Theology Simplified

The Doctrine of the Trinity

The term “trinity” doesn’t appear in Scripture—many theological terms don’t—but what is meant by such is often translated as “Godhead.” The word translated as “Godhead” appears in Acts 17:29; Romans 1:20 and Colossians 2:9. Some translations give us “divine nature” or “deity” in the place of “Godhead.” Nevertheless, it speaks to the nature of God. When we think about God, our minds usually think immediately of the Father, sometimes relegating the Son and Spirit to lesser forms of God. Scripture is clear that God is one in various passages (e.g., Exod. 20:2–3; Deut. 6:4; Gal. 3:20; James 2:19). Even Christ rebuked Satan and said that God alone was to be served (Matt. 4:10). Thomas referred to Jesus as his Lord and God (John 20:28). Stephen prayed to Christ (Acts 7:59), as did Paul (1 Cor. 16:22). Did these worship or serve another god? Not at all.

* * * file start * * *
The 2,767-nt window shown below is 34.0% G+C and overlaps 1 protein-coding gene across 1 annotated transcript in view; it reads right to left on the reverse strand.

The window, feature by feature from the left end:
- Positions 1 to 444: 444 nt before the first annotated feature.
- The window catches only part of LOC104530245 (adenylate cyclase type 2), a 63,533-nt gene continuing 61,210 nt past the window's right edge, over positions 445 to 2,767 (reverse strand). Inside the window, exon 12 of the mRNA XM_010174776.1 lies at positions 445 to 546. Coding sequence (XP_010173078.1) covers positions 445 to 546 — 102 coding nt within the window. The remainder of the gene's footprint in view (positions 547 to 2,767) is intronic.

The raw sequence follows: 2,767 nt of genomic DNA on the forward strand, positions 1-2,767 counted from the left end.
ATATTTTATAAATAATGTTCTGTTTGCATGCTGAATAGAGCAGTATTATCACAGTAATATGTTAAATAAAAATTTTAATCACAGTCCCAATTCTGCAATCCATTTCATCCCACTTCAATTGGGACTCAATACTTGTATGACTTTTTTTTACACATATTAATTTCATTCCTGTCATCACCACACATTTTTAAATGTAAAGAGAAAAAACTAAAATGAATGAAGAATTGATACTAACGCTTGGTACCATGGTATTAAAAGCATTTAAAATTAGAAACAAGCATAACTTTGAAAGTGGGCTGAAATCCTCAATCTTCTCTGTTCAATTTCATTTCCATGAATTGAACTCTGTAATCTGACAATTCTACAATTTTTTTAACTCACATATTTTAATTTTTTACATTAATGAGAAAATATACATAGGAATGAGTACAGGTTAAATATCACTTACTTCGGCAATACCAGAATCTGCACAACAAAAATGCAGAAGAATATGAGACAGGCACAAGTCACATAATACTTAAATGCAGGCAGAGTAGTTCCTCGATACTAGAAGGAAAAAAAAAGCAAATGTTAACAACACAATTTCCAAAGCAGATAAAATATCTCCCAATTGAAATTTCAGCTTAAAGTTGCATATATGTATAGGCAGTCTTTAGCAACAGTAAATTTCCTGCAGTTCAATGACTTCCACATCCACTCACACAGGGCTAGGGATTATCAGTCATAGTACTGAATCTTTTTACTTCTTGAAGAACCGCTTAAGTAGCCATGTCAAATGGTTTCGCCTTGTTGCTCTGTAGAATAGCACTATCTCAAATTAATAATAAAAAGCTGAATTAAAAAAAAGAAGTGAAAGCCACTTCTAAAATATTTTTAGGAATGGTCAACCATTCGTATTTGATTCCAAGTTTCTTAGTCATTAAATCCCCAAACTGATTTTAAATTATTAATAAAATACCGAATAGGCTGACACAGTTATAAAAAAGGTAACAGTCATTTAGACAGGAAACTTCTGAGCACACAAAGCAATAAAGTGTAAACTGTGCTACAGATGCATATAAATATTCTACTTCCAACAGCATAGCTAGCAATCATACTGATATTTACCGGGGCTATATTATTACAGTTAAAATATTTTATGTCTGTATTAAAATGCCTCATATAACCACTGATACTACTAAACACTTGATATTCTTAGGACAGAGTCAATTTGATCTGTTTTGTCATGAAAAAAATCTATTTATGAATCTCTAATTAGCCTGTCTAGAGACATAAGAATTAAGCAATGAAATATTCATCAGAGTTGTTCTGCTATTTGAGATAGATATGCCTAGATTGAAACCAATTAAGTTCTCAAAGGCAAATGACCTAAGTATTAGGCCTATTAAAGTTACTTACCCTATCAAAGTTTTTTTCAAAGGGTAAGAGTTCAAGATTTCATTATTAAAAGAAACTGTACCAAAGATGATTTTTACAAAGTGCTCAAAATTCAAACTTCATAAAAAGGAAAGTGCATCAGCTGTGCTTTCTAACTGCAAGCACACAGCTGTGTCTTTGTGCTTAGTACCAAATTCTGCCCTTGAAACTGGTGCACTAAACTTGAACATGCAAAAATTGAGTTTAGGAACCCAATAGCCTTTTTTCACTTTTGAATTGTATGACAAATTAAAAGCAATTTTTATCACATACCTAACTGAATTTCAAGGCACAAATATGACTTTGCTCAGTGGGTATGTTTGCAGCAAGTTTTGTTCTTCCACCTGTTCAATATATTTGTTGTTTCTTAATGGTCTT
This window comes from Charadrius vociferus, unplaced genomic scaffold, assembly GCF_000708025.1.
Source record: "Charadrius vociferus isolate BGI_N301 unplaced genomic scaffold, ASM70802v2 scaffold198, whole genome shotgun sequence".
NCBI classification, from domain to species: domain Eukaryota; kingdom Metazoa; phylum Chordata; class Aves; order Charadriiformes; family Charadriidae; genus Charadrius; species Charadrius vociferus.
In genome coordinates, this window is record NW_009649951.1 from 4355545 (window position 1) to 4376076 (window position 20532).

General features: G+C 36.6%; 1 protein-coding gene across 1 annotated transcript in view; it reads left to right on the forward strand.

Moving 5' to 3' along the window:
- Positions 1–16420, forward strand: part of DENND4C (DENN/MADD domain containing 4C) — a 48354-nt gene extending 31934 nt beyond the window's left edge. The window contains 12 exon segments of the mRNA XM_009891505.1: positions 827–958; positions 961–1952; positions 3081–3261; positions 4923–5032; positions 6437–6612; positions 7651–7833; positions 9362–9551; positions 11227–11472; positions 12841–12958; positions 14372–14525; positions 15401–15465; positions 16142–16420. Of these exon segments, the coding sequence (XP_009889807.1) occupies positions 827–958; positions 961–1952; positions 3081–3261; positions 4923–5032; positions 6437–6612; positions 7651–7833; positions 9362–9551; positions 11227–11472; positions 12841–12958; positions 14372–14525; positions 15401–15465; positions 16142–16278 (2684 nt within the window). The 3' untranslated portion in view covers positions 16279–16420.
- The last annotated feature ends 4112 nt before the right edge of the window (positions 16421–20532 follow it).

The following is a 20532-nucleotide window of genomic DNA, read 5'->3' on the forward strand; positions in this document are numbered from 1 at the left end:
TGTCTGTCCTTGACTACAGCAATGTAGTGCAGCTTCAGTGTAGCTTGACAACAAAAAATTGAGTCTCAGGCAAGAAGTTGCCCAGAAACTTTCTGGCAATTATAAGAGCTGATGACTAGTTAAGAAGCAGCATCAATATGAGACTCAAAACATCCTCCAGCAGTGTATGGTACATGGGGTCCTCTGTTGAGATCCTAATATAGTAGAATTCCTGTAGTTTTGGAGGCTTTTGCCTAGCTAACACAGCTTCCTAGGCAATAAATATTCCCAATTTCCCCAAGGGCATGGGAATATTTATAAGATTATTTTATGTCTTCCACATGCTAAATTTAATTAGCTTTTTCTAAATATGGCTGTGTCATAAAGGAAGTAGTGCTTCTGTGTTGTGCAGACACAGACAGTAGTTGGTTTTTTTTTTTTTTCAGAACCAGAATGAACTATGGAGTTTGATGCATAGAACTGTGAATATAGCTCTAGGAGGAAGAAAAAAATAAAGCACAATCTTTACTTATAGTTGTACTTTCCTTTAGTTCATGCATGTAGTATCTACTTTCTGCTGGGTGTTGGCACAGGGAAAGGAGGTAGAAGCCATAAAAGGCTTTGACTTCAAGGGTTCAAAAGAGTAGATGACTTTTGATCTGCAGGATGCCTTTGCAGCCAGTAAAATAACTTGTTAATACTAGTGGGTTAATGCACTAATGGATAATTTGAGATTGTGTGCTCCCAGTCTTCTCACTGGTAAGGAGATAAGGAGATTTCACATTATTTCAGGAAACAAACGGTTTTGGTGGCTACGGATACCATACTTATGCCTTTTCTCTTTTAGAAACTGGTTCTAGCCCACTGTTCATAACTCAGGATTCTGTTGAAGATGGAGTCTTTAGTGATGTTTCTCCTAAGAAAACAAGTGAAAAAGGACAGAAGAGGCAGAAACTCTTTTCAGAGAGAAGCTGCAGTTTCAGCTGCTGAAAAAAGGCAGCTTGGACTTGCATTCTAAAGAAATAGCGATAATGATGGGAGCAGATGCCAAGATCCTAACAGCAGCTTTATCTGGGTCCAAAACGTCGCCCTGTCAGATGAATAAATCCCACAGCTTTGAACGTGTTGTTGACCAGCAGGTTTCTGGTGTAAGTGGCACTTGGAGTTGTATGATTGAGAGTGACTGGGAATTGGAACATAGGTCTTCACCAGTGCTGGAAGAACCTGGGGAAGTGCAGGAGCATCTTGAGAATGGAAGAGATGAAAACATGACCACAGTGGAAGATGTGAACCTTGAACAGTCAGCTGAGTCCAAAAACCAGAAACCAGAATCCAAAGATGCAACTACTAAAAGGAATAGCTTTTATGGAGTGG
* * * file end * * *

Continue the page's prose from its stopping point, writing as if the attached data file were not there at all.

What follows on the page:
Jesus is depicted as a deity, God Himself (Phil. 2:5–11; Heb. 1). What’s fascinating is the language of Hebrews 1: Christ is the exact imprint of God (1:3). When you look upon Jesus, you’re looking at God. In Hebrews 1:8, God is quoted from Psalm 45:6, and there He addressed Jesus as “God” and in verse ten—a quotation from Psalm 102:25—as “Lord.” God the Father addresses even the Son as God and Lord. Jesus’ preaching similarly garnered Him charges of blasphemy for this very reason (John 8:53–59). The Pharisees and other religious leaders didn’t understand that Jesus God was before them, nor could they conceive of it. We barely understand it ourselves because it’s one of those profound mysteries. The Holy Spirit is also addressed as “God.” When Ananias lied about the proceeds of sold land, Peter told him that by lying to the Holy Spirit he had lied to God (Acts 5:3–4). The Holy Spirit is the Spirit of the Lord (Acts 5:9) and God (1 Thess. 4:8). Often do we read about the work of the Holy Spirit included in praises to God (Acts 4:24–25; 2 Cor. 13:14; Heb. 3:7–11).